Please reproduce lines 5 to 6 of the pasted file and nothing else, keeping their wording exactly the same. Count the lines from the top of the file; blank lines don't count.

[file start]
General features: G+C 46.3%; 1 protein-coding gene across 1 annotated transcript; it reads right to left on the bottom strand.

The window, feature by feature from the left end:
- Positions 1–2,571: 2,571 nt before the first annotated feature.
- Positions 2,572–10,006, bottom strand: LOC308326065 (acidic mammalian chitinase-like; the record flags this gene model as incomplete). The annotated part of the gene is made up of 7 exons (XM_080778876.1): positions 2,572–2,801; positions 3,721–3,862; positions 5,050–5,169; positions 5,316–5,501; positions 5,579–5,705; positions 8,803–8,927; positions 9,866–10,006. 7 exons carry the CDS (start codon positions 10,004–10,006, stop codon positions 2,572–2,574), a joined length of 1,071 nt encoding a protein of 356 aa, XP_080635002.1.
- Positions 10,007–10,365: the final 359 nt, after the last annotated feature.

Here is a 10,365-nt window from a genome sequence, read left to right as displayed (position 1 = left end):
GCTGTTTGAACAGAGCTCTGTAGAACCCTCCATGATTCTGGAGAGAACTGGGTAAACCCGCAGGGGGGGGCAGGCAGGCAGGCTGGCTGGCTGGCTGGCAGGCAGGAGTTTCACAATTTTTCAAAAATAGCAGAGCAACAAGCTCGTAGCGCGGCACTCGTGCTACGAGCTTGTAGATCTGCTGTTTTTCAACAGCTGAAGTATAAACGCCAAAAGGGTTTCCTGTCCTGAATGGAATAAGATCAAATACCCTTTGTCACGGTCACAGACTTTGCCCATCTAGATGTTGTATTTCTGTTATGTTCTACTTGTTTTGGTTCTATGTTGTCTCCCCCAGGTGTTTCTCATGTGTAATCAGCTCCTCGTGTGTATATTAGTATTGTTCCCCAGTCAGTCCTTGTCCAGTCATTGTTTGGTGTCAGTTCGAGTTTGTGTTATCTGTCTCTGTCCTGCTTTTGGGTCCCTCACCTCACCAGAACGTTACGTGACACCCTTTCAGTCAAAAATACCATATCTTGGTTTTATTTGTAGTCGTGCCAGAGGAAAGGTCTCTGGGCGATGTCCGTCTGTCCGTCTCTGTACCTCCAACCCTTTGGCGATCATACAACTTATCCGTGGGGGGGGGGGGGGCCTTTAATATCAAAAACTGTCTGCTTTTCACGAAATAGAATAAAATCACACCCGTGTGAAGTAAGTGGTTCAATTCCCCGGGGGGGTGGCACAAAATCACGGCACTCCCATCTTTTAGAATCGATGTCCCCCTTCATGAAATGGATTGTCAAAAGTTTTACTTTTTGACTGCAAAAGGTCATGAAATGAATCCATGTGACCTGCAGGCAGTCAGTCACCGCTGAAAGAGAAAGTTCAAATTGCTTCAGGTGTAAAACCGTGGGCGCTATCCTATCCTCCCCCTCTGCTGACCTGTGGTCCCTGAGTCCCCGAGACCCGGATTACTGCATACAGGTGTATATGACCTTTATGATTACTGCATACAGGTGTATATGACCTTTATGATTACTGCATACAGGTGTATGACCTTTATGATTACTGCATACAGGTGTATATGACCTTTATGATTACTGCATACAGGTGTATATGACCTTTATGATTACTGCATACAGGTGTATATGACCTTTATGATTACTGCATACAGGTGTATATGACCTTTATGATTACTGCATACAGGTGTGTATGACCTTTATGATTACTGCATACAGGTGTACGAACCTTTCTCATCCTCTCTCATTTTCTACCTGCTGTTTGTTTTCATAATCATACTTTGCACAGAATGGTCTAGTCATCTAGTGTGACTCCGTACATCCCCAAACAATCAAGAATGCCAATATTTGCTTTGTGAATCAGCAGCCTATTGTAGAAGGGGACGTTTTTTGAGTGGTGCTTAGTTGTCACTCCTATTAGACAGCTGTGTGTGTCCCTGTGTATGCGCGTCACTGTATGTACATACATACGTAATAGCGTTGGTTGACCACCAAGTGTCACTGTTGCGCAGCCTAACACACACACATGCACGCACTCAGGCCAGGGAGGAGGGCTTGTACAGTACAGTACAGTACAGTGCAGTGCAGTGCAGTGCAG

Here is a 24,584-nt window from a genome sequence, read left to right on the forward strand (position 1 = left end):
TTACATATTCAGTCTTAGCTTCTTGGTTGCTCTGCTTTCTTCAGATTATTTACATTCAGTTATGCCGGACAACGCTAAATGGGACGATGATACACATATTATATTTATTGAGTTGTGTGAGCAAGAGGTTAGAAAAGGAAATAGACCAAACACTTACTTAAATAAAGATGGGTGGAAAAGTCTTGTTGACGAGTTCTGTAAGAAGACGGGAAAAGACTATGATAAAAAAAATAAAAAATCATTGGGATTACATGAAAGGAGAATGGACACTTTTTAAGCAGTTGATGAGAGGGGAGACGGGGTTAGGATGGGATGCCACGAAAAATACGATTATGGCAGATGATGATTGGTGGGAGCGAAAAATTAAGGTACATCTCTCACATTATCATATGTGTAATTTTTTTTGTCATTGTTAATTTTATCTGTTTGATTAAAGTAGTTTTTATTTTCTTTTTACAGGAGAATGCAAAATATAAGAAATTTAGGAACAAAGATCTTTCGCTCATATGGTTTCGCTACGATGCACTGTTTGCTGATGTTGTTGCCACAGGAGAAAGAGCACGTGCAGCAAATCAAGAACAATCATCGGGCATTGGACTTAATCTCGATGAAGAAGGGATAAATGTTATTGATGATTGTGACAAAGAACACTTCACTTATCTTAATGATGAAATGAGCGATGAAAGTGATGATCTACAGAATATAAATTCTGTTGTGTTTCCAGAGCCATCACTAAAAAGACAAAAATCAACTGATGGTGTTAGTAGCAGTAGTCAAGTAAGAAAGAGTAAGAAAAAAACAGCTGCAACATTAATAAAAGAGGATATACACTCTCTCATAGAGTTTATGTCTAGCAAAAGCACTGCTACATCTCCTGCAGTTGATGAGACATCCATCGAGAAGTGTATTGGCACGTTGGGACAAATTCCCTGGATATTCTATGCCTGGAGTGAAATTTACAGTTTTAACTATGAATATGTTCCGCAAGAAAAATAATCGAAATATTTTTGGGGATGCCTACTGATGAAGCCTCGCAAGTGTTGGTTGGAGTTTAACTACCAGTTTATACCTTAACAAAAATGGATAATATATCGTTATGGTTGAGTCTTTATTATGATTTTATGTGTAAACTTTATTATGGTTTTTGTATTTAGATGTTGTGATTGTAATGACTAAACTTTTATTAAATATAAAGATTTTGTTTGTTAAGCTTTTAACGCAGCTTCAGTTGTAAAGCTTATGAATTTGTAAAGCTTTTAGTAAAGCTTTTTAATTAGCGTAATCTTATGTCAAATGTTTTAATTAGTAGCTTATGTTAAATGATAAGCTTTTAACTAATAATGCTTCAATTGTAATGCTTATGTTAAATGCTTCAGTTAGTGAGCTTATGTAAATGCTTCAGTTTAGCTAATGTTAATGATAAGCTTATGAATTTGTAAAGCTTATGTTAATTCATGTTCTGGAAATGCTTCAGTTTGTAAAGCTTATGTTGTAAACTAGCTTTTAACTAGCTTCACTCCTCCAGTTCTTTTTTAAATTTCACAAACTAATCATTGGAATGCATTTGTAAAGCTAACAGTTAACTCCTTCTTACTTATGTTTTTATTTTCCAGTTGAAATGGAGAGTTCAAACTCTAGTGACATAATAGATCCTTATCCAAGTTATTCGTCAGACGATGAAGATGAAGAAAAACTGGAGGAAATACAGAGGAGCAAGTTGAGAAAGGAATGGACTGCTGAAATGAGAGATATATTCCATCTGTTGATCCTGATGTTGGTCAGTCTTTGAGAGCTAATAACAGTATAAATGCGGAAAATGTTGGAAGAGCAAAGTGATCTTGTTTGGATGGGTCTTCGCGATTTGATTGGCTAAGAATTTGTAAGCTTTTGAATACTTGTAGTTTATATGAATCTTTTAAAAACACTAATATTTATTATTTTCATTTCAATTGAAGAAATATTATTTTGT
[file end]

- Positions 10,007–10,365: the final 359 nt, after the last annotated feature.

Here is a 10,365-nt window from a genome sequence, read left to right as displayed (position 1 = left end):